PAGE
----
Issa Rae, Lena Waite, and a host of other powerhouse artists and entertainers will be wearing black at the Golden Globes to support the TIME’S UP anti-harassment movement, an initiative dedicated to confronting abuse of power and promoting workplace equality.  This movement is in response to the sexual harassment allegations that rocked the industry in 2017, and was launched with the help of lead by some of Hollywood’s most powerful players including Shonda Rhimes, Reese Witherspoon, Eva Longoria, America Ferrera, Meryl Streep, Ashley Judd, Natalie Portman, and Kerry Washington.  It calls for “a significant increase of women in positions of leadership and power across all industries,” and announced a legal defense fund to support women and men victims of sexual misconduct at work. So far, TIME’S UP has raised over $14 million of its $15 million goal.

The group’s open letter noted that its members realized their reach may help others, saying: “We also recognize our privilege and the fact that we have access to enormous platforms to amplify our voices. Both of which have driven widespread attention to the existence of this problem in our industry that farmworker women and countless individuals in other industries have not been afforded.”

“It’s very hard for us to speak righteously about the rest of anything if we haven’t cleaned our own house,” Scandal creator Shonda Rhimes tells The New York Times.  “If this group of women can’t fight for a model for other women who don’t have as much power and privilege, then who can?”

“This is not a silent protest,” said actress and director Rashida Jones. “We wear black to stand in solidarity with our sisters and to say time’s up on this imbalance of power and the abuses that come with it, regardless of what industry you work in. It’s time for every workplace to look more like our world, where women have equal representation.”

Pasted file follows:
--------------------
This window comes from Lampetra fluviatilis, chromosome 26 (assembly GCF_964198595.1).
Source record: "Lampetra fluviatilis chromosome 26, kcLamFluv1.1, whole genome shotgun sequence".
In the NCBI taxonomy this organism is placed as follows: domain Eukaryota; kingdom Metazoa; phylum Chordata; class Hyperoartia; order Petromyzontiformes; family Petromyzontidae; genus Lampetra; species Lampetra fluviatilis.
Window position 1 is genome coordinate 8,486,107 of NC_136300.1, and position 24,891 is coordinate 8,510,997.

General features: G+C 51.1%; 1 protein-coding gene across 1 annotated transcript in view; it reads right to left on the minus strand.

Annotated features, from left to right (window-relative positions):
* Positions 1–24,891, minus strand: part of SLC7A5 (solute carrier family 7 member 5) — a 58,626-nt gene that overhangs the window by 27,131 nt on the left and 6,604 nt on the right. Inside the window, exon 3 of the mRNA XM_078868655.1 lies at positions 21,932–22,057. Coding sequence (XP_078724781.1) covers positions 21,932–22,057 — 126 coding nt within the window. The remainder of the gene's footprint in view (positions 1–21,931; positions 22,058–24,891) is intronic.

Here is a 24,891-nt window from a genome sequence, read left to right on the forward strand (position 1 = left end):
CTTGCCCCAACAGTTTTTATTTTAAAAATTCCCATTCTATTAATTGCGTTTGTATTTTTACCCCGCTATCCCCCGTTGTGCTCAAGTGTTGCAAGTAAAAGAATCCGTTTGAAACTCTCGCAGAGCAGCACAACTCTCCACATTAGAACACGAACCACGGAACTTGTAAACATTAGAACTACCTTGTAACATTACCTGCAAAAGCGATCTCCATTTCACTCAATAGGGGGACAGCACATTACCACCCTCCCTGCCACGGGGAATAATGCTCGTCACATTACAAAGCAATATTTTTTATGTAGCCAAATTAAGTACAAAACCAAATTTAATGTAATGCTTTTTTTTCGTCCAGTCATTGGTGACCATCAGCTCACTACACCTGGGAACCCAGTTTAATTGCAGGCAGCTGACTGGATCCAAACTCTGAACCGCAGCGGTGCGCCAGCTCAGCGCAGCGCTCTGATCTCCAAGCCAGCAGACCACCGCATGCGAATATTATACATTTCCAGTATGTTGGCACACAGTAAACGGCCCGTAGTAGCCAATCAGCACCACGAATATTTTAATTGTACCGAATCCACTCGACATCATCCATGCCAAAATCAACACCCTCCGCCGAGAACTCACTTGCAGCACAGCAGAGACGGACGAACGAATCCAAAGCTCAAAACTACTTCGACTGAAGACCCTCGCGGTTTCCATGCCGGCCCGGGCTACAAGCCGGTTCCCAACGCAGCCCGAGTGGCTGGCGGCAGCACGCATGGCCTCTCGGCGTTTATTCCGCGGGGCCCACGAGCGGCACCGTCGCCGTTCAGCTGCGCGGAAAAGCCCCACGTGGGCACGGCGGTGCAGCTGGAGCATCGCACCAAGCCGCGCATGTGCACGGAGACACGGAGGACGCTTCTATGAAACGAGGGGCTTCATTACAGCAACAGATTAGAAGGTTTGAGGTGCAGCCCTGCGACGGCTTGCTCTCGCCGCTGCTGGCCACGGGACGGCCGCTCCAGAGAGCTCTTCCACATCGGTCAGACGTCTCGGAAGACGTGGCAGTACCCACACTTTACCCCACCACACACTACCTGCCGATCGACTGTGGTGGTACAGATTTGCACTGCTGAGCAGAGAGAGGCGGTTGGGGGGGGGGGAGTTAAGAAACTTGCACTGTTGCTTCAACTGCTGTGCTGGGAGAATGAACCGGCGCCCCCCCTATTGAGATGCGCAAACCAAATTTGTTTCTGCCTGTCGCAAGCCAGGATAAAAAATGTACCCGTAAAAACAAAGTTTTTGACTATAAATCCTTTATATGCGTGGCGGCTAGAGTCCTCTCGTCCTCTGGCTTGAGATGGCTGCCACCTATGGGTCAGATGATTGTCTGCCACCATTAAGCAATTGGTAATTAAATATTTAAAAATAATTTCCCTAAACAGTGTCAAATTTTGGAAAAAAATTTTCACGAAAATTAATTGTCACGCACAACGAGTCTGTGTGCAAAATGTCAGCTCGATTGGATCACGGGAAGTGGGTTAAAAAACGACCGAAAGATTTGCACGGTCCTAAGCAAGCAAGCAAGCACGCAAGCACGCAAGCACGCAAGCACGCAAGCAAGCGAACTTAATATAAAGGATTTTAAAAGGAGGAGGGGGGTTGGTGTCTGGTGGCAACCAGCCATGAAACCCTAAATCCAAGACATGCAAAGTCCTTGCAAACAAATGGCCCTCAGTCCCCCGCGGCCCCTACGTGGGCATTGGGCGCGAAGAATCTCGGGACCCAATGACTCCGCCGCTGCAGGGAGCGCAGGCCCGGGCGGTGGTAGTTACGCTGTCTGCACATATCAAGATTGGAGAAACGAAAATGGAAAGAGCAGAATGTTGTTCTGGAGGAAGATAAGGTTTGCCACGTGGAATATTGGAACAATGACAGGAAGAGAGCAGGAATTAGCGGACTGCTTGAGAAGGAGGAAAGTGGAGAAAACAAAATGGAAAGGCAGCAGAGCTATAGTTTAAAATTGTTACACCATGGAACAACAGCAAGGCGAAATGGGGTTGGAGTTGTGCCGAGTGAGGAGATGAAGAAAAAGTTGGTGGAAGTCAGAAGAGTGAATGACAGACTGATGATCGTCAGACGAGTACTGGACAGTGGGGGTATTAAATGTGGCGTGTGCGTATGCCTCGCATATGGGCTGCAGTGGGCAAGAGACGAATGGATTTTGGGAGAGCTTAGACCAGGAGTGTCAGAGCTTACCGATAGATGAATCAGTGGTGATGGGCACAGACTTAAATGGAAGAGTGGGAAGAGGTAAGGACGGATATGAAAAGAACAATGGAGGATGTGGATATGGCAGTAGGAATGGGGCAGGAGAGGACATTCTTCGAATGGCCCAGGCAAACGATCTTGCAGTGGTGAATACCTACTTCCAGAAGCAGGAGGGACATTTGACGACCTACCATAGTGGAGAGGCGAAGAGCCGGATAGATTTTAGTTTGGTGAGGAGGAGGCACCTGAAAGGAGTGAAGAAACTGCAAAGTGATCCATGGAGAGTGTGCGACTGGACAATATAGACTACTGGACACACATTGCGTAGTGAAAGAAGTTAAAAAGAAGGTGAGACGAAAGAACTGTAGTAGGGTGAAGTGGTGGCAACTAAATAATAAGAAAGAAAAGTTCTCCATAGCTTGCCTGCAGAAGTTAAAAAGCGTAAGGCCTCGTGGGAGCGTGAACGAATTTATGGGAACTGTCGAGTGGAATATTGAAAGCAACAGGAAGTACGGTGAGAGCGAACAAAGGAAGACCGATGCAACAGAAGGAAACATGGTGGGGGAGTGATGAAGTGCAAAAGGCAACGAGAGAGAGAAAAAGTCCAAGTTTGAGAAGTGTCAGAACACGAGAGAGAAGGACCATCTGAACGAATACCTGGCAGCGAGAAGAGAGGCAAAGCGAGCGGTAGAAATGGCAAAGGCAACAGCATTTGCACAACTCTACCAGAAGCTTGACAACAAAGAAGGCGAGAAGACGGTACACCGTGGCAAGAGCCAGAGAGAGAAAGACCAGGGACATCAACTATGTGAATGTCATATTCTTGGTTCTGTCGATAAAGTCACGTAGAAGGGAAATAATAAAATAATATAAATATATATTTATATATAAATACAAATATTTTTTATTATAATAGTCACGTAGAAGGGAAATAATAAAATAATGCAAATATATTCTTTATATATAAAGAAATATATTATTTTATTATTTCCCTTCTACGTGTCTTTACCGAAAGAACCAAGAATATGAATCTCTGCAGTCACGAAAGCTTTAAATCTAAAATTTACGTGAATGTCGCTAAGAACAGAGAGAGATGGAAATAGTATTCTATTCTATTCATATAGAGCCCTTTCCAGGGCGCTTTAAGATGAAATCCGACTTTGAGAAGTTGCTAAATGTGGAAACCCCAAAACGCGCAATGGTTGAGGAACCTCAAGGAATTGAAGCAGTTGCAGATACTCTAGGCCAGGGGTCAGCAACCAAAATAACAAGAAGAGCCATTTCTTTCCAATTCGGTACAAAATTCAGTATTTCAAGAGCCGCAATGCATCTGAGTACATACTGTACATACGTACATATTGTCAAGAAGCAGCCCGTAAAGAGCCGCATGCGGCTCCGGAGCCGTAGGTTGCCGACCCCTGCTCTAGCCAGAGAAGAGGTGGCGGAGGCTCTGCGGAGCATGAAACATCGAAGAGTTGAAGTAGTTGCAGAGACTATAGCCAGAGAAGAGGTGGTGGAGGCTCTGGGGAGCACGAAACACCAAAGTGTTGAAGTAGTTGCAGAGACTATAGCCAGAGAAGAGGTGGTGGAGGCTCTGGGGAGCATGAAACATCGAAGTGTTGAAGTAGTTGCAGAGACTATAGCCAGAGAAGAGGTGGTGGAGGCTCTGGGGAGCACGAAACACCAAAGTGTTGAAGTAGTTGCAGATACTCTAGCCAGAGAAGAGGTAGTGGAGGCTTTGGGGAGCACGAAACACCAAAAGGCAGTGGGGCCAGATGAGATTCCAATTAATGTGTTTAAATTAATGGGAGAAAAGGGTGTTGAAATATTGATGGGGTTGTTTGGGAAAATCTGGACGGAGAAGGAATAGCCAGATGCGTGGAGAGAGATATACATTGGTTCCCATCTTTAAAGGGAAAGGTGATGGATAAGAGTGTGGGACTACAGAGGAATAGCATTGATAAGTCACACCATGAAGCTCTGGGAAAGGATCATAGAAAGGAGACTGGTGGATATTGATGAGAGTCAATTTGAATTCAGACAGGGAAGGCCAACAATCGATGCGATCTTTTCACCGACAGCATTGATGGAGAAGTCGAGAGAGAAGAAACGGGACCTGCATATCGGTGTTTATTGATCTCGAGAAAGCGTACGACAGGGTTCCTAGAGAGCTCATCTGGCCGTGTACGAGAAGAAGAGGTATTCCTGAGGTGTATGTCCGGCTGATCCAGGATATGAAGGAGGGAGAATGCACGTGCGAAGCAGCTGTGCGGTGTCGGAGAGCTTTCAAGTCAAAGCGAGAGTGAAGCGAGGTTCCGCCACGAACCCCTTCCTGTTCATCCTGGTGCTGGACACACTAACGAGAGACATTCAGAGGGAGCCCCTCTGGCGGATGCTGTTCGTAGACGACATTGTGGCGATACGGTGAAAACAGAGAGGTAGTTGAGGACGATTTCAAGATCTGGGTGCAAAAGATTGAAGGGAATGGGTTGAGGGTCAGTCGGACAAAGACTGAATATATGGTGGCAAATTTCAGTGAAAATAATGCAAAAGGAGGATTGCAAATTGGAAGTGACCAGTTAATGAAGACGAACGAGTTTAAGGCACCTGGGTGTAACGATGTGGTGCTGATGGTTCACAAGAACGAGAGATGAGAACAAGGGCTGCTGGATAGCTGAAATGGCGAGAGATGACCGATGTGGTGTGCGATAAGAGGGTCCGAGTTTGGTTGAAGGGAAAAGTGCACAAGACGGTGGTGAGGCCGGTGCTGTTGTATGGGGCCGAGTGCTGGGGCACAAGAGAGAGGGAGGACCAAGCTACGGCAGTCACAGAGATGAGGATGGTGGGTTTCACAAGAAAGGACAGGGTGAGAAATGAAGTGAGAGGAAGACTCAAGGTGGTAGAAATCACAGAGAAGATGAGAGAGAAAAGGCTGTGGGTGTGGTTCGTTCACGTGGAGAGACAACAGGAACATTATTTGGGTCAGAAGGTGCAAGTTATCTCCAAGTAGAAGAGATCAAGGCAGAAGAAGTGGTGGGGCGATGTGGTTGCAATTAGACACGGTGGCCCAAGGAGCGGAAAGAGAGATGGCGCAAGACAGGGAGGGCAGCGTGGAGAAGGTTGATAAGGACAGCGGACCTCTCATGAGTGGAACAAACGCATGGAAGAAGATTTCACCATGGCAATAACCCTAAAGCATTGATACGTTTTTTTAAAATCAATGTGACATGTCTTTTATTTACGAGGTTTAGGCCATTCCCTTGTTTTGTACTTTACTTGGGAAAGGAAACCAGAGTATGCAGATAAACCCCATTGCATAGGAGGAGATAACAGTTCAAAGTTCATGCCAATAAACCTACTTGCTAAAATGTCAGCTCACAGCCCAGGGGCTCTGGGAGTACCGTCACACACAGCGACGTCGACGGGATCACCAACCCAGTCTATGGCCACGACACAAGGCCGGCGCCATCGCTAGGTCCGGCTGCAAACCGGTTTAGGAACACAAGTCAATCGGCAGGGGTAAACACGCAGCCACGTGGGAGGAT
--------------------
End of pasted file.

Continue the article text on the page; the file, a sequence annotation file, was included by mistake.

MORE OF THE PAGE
Insecure creator Issa Rae shared, “In a good way, it just feels like the death of old Hollywood.  Being an African American woman, I can’t help but think about our funerals, which are kind of lit. Obviously, there are points of grieving, but afterwards it’s like a celebration of life, and you kind of turn up, and I feel like that’s what this will be. It’s like a celebration.  There’s a new resolve, and it feels like even with the action points that we have with the legal defense fund, and making agencies employ more women in positions of power, that it feels like this can actually get done. So it’s more than just a color. It’s more than just wearing black. We’re about that action.”

“For me this is a choice that I have to make because being born black, female, and gay is not a revolutionary act. But being a feminist, being out, and being a proud black person—now that’s when we get to the revolutionary stuff, and that’s where I want to land adds The Chi and Master of None writer-actress Lena Waithe.  She continues, “Everyone is entitled to their opinion, and someone might say, ‘Wouldn’t you want to stand out?’ But I’m like, ‘Nah! I want to stand with Time’s Up,   It may be a small way of showing solidarity, but to me this is extremely important. If someone looks back and wants to know where I stood, they’ll see that picture of me on the red carpet wearing nothing but black.”

Viola Davis tweeted: “I stand with women across every industry to say #TIMESUP on abuse, harassment, marginalization and underrepresentation.”

For more information on this powerful mission of #TIMESUP please visit their website: